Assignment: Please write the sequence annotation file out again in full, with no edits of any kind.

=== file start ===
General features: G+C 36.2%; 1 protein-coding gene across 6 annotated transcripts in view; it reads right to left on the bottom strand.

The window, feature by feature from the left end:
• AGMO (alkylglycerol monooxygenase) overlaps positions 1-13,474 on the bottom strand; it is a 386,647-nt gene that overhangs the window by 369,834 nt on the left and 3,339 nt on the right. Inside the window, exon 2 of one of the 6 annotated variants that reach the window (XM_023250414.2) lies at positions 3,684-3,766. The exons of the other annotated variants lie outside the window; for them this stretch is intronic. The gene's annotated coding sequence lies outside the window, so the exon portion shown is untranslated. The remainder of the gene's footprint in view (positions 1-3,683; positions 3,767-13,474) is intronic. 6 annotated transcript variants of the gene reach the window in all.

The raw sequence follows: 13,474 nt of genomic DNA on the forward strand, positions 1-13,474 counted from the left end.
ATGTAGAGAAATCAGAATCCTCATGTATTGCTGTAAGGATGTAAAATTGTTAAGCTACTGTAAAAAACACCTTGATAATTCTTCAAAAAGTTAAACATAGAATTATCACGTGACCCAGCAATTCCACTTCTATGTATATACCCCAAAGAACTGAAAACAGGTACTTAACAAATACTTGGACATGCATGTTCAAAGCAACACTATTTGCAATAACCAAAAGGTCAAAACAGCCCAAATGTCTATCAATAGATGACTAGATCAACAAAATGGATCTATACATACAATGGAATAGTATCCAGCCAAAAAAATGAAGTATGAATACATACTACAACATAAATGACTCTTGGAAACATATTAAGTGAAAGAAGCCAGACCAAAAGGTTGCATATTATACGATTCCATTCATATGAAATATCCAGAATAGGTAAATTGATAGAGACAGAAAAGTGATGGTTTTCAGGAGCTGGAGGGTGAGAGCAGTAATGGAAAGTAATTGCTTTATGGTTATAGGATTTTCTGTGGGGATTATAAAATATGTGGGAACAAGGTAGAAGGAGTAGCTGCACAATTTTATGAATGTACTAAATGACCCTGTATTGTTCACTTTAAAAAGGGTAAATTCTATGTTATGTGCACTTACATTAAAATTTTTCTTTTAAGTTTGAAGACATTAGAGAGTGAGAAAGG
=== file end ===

General features: G+C 36.2%; 1 protein-coding gene across 6 annotated transcripts in view; it reads right to left on the bottom strand.

The window, feature by feature from the left end:
• AGMO (alkylglycerol monooxygenase) overlaps positions 1-13,474 on the bottom strand; it is a 386,647-nt gene that overhangs the window by 369,834 nt on the left and 3,339 nt on the right. Inside the window, exon 2 of one of the 6 annotated variants that reach the window (XM_023250414.2) lies at positions 3,684-3,766. The exons of the other annotated variants lie outside the window; for them this stretch is intronic. The gene's annotated coding sequence lies outside the window, so the exon portion shown is untranslated. The remainder of the gene's footprint in view (positions 1-3,683; positions 3,767-13,474) is intronic. 6 annotated transcript variants of the gene reach the window in all.

The raw sequence follows: 13,474 nt of genomic DNA on the forward strand, positions 1-13,474 counted from the left end.
ATGTAGAGAAATCAGAATCCTCATGTATTGCTGTAAGGATGTAAAATTGTTAAGCTACTGTAAAAAACACCTTGATAATTCTTCAAAAAGTTAAACATAGAATTATCACGTGACCCAGCAATTCCACTTCTATGTATATACCCCAAAGAACTGAAAACAGGTACTTAACAAATACTTGGACATGCATGTTCAAAGCAACACTATTTGCAATAACCAAAAGGTCAAAACAGCCCAAATGTCTATCAATAGATGACTAGATCAACAAAATGGATCTATACATACAATGGAATAGTATCCAGCCAAAAAAATGAAGTATGAATACATACTACAACATAAATGACTCTTGGAAACATATTAAGTGAAAGAAGCCAGACCAAAAGGTTGCATATTATACGATTCCATTCATATGAAATATCCAGAATAGGTAAATTGATAGAGACAGAAAAGTGATGGTTTTCAGGAGCTGGAGGGTGAGAGCAGTAATGGAAAGTAATTGCTTTATGGTTATAGGATTTTCTGTGGGGATTATAAAATATGTGGGAACAAGGTAGAAGGAGTAGCTGCACAATTTTATGAATGTACTAAATGACCCTGTATTGTTCACTTTAAAAAGGGTAAATTCTATGTTATGTGCACTTACATTAAAATTTTTCTTTTAAGTTTGAAGACATTAGAGAGTGAGAAAGG